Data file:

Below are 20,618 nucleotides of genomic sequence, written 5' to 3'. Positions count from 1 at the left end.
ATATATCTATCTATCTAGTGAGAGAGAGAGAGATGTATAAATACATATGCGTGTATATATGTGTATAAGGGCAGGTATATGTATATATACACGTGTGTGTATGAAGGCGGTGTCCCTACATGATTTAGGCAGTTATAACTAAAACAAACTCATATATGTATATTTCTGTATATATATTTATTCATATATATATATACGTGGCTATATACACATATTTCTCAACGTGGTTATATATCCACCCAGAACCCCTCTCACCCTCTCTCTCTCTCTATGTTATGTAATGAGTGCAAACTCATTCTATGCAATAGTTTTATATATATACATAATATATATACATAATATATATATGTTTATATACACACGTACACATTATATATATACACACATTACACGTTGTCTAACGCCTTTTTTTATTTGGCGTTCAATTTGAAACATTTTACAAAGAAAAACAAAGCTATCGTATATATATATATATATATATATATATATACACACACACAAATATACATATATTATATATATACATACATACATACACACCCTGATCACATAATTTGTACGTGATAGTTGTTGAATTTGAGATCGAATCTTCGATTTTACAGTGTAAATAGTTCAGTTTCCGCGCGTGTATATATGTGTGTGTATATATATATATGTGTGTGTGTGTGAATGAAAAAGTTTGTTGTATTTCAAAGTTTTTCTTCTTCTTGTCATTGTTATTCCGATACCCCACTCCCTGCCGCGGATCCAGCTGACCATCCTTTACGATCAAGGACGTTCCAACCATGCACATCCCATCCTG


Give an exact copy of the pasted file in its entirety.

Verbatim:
Below are 20,618 nucleotides of genomic sequence, written 5' to 3'. Positions count from 1 at the left end.
ATATATCTATCTATCTAGTGAGAGAGAGAGAGATGTATAAATACATATGCGTGTATATATGTGTATAAGGGCAGGTATATGTATATATACACGTGTGTGTATGAAGGCGGTGTCCCTACATGATTTAGGCAGTTATAACTAAAACAAACTCATATATGTATATTTCTGTATATATATTTATTCATATATATATATACGTGGCTATATACACATATTTCTCAACGTGGTTATATATCCACCCAGAACCCCTCTCACCCTCTCTCTCTCTCTATGTTATGTAATGAGTGCAAACTCATTCTATGCAATAGTTTTATATATATACATAATATATATACATAATATATATATGTTTATATACACACGTACACATTATATATATACACACATTACACGTTGTCTAACGCCTTTTTTTATTTGGCGTTCAATTTGAAACATTTTACAAAGAAAAACAAAGCTATCGTATATATATATATATATATATATATATATACACACACACAAATATACATATATTATATATATACATACATACATACACACCCTGATCACATAATTTGTACGTGATAGTTGTTGAATTTGAGATCGAATCTTCGATTTTACAGTGTAAATAGTTCAGTTTCCGCGCGTGTATATATGTGTGTGTATATATATATATGTGTGTGTGTGTGAATGAAAAAGTTTGTTGTATTTCAAAGTTTTTCTTCTTCTTGTCATTGTTATTCCGATACCCCACTCCCTGCCGCGGATCCAGCTGACCATCCTTTACGATCAAGGACGTTCCAACCATGCACATCCCATCCTG